- The actual position and marking of the connectors on the motherboard vary greatly from brand to brand and from model to model. Read your motherboard manual carefully before any installation. Here is a list of most frequently used connections and their purposes:
- System speaker (often 4-pin plug), for system sound
- Hardware reset connector (often 2 pin plug), for resetting/rebooting the computer
- Keylock and power LED connector (4 or 5-pin plug), for indicating computer on and off
- HDD LED connector (often 2-pin plug), for indicating the usage of hard disc drives
- Power connectors for case or microprocessor fan, supplying DC power to fans
- Power switch (often 2-pin plug), for turning the computer on and off
- DC power input connector (One 20-pin plug for ATX for 3.3V, +5, -5, +12, and -12V DC voltages; two 6-pin plugs for AT for +5, -5, +12 and -12V DC voltages), supplying DC power to the motherboard
- For ATX motherboards, serial and parallel ports are built-in on the motherboard. For AT motherboards, you must also connect these ports to the corresponding connectors on the motherboards. Watch for the polarity of the plugs for the ports. Align the colored edge of the ribbon cables to Pin 1 on the connectors.
- For ATX motherboards, PS2 mouse connectors are integrated into the motherboard. For AT motherboards you must attach a serial mouse to one of the serial port. Or you may have a PS2 mouse connector on the motherboard to use a PS2 mouse on an AT motherboard.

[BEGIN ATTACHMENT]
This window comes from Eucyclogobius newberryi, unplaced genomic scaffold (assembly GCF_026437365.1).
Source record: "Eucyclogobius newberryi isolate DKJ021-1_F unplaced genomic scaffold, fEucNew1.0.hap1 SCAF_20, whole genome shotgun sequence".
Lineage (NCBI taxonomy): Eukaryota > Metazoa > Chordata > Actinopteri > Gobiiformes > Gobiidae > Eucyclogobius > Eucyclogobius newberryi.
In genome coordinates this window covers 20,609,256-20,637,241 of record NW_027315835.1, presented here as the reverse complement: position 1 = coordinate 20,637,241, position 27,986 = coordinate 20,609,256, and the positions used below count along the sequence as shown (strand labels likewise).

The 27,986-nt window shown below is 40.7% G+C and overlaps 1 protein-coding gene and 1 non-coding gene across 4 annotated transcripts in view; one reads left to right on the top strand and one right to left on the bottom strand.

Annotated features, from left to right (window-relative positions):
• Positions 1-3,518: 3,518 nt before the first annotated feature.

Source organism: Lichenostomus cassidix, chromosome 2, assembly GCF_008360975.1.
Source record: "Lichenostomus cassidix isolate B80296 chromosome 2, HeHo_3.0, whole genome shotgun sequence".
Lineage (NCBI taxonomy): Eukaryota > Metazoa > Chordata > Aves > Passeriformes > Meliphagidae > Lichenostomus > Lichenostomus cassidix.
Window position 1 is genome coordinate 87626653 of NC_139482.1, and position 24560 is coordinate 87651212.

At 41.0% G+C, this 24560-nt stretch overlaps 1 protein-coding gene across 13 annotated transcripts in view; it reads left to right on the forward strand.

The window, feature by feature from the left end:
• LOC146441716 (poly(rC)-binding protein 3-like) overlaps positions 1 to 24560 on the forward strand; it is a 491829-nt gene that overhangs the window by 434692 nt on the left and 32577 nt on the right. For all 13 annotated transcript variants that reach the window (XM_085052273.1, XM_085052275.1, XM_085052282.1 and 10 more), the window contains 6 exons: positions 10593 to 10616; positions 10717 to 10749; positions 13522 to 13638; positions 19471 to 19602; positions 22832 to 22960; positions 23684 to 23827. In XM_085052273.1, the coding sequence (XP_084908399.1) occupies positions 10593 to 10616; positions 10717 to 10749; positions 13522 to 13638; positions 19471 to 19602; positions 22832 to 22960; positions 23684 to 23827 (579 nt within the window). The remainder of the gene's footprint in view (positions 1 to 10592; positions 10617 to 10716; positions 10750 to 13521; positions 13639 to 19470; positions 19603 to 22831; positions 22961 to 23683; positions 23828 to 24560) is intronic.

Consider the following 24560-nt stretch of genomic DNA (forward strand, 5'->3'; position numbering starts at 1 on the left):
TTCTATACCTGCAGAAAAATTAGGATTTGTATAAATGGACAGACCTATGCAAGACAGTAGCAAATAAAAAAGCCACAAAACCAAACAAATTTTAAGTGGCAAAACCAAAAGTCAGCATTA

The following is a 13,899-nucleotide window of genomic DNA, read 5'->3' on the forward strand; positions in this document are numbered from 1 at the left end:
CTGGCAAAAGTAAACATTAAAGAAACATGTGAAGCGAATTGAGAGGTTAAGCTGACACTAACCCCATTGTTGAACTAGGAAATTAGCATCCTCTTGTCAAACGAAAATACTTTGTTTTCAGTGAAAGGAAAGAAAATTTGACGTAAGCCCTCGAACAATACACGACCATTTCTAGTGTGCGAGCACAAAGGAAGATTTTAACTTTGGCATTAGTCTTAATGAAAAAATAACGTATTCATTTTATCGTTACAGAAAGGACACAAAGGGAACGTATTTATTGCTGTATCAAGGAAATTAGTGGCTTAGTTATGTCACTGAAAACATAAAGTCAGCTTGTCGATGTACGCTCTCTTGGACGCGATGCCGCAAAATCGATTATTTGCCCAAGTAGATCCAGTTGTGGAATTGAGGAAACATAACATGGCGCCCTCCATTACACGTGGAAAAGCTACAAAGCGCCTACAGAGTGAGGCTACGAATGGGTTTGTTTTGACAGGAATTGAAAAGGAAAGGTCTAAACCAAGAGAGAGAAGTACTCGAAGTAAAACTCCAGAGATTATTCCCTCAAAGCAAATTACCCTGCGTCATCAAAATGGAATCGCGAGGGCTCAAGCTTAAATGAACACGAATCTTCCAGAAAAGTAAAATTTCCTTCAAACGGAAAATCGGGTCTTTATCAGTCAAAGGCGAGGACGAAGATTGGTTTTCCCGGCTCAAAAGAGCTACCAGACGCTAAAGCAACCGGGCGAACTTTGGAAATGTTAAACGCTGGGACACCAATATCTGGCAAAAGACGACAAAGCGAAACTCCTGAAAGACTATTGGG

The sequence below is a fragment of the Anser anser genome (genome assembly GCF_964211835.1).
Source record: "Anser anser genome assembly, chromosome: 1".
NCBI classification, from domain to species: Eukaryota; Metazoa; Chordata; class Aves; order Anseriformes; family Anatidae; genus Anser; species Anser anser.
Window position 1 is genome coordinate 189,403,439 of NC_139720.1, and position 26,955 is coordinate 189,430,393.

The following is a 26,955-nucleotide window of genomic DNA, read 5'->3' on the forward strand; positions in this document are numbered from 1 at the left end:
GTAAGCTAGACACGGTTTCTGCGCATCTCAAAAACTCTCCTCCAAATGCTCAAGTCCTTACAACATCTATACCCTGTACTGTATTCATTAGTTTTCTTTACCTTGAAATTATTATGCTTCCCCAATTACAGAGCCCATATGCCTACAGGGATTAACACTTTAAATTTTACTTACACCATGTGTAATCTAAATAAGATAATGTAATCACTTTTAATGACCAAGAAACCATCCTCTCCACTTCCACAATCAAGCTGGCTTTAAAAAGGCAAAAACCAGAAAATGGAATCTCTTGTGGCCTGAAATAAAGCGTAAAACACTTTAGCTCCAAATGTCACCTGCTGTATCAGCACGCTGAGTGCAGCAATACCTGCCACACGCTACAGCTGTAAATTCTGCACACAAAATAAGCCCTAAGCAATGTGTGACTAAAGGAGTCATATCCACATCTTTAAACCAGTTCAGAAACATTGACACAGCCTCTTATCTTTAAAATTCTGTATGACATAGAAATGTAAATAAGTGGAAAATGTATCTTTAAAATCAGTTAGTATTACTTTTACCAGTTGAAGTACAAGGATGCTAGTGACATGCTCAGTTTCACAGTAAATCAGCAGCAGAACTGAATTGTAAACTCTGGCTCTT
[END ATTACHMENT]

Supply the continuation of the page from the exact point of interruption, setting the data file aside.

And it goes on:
- Some ATX motherboards come with ATX form factor connectors (8 pins)
- Motherboards with integrated audio and/or video will come with special cables and plugs for these onboard devices. Consult your motherboard manual for details.
- Jumper switches on the motherboard are often used to configure various hardware options. To avoid losing jumper caps, attach the removed jumper caps to one of the jumper pins. Putting a jumper cap on two jumper pins connects them.
- You must change jumper settings if you change the microprocessor speed and type. Sometimes you need to change the jumper settings if you change the memory type.
- Most jumper positions and pin assignment are marked on the motherboards. The actual positions and meaning of the jumpers vary greatly among motherboards. Read your motherboard manual carefully before any installation. Here is a list of most of used jumpers:
- CPU type selection
- CPU microprocessor external clock selection
- CPU microprocessor internal clock speed selection
- CPU microprocessor core voltage selection
- PCI BUS clock selection
- DIMM voltage selection (3.3V vs. 5V)
- CMOS RAM discharge selection
Jumperless motherboards, most often used by QDI, ABIT and Intel, use software to configure the above hardware options, instead of hardware jumpers. The advantage of this technology is the convenience to change the configuration without opening the computer or know the jumper positions.